How to Estimate with a Confidence Interval
Rarely will you be able to survey every customer. Instead you need to take a sample of customers and use this sample to make inferences about all customers. You have to accept that the sample estimate has a risk of being inaccurate.
Even if your sample size is small, you can still use it to make sound decisions, especially when you use techniques like confidence intervals.
You can measure the amount of error with a confidence interval. Confidence intervals tell you how much you can expect sample estimates to fluctuate based on sample size. They provide you with the most likely range for the unknown customer population numbers you’re trying to predict.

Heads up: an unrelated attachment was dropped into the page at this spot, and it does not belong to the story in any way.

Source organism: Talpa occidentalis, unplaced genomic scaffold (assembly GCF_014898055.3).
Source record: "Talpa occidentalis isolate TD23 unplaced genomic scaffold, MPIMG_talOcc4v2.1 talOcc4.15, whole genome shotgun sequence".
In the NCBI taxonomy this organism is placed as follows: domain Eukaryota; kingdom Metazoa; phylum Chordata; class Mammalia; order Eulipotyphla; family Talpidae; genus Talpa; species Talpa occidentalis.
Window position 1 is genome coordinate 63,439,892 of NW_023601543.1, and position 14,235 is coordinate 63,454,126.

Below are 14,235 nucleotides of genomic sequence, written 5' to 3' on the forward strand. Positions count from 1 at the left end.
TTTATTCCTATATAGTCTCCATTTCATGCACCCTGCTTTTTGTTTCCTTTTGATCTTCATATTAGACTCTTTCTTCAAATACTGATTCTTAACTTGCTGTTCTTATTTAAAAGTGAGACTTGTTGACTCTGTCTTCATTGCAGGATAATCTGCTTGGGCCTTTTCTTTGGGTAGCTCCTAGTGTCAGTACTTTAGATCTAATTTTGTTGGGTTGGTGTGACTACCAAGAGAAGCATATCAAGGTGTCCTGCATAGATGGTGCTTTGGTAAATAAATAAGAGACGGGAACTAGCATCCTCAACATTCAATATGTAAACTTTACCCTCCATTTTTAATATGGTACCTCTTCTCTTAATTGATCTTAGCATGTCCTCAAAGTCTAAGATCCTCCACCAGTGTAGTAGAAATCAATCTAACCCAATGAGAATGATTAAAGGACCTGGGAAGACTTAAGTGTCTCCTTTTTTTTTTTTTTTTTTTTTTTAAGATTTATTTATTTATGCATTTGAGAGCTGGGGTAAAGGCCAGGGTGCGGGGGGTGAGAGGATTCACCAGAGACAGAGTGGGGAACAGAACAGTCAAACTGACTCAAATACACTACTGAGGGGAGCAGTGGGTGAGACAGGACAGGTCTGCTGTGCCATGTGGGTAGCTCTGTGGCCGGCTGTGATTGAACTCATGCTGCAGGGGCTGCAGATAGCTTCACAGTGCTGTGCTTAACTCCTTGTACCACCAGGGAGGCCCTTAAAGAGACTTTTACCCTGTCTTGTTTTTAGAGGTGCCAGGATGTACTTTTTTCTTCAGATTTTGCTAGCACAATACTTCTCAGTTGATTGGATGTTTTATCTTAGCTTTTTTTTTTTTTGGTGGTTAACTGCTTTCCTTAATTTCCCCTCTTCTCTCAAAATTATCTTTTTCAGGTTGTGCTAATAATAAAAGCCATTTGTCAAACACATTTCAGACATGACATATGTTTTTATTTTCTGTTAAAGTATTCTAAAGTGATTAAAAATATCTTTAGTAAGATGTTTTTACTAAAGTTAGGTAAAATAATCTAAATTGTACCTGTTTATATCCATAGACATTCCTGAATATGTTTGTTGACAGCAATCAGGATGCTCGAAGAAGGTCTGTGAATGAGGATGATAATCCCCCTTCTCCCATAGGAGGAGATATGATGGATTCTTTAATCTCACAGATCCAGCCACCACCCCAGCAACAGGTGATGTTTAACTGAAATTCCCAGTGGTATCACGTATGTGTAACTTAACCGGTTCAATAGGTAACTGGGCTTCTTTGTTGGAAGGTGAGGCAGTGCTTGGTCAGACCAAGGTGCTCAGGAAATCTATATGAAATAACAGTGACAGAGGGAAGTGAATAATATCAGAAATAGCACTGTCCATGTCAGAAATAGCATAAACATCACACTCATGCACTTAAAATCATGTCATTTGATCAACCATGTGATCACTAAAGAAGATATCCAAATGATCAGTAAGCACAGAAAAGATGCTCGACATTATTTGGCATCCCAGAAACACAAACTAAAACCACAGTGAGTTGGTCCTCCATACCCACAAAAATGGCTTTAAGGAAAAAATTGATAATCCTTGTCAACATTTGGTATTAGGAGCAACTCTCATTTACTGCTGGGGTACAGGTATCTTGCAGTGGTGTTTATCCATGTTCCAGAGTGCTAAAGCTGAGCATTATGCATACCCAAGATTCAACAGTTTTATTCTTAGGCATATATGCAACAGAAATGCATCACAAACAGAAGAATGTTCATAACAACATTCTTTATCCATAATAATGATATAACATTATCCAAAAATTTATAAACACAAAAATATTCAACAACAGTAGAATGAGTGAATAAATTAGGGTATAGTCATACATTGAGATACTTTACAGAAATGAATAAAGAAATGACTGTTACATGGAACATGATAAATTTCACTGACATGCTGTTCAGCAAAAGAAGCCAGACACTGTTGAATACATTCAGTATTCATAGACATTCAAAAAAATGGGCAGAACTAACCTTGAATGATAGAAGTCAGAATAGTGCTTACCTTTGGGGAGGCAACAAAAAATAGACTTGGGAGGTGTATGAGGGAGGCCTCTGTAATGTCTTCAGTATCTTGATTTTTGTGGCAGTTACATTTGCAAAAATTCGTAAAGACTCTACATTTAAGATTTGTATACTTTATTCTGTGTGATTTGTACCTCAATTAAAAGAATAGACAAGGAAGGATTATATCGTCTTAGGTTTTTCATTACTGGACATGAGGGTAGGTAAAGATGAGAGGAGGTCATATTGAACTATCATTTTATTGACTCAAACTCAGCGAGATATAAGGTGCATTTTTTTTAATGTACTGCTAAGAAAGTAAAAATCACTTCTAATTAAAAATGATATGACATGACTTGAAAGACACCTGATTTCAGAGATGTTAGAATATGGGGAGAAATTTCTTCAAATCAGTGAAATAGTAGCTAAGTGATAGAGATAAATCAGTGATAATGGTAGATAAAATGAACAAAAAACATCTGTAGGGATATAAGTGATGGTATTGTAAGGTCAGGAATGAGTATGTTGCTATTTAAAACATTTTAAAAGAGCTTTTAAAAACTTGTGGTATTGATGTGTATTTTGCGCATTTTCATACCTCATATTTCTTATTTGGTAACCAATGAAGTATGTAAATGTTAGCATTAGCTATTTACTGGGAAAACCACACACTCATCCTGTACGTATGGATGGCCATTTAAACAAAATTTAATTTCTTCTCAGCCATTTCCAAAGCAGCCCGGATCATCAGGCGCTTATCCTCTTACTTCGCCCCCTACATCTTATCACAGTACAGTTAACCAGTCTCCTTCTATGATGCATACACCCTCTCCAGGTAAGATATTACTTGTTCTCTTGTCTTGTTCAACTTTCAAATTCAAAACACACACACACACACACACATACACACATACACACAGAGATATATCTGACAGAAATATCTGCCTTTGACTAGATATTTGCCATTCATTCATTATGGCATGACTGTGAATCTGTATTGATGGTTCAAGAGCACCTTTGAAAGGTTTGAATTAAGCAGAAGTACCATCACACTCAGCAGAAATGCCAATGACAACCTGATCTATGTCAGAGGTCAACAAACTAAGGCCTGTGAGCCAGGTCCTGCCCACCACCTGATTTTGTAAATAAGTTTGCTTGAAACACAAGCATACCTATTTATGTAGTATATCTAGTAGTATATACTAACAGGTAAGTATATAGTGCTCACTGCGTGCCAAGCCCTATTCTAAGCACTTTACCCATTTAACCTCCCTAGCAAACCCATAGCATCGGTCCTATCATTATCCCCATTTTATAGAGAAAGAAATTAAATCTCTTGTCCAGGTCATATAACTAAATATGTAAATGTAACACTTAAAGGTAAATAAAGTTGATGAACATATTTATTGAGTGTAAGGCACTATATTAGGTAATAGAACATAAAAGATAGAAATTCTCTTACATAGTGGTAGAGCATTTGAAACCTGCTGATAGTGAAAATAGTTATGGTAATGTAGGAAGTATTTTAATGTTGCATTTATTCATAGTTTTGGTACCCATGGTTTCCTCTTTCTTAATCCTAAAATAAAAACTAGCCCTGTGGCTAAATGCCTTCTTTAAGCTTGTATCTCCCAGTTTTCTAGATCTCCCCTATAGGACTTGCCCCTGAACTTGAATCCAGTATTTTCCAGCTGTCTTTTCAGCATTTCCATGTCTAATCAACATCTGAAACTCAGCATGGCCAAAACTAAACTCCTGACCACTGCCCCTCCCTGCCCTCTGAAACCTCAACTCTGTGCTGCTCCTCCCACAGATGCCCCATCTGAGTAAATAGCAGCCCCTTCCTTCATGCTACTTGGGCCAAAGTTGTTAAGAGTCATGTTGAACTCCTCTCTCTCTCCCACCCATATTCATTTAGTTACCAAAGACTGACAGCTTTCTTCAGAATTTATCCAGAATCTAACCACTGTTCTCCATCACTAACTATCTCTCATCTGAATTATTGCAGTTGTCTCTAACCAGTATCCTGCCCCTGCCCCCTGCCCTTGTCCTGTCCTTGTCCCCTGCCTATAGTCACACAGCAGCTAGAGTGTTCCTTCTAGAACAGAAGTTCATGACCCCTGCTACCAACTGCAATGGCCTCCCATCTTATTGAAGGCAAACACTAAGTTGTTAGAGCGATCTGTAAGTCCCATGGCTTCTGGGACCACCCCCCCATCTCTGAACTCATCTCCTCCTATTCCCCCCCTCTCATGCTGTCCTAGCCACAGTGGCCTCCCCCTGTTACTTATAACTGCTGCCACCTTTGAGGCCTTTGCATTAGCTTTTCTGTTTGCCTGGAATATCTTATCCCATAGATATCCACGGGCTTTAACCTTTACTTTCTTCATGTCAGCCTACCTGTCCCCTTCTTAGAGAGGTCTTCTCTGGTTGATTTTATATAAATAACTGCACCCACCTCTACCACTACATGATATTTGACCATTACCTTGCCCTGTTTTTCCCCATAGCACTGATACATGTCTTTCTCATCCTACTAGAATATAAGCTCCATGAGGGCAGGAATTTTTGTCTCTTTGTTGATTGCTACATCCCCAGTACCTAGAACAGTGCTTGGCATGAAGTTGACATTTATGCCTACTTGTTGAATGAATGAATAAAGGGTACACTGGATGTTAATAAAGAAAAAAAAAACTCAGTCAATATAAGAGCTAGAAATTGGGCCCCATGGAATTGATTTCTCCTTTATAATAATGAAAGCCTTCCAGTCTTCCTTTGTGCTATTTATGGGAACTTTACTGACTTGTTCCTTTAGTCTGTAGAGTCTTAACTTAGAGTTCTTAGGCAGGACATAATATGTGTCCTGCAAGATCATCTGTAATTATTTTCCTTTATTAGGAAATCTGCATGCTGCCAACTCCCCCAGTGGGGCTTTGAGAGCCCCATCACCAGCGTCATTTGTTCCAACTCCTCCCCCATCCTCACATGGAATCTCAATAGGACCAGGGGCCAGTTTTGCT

The larger the sample size, the better the estimate is. By building a 95% confidence interval around a sample, you can expect that 95% of the time your interval will contain the actual customer population average.
Confidence intervals and all data you collect will only accurately predict the customer population if your sample is representative of the actual customer population. If you sell products mostly in Europe but most of your survey data comes from the U.S., it’s unlikely your estimates will be accurate (unless U.S. customers respond similarly to European customers).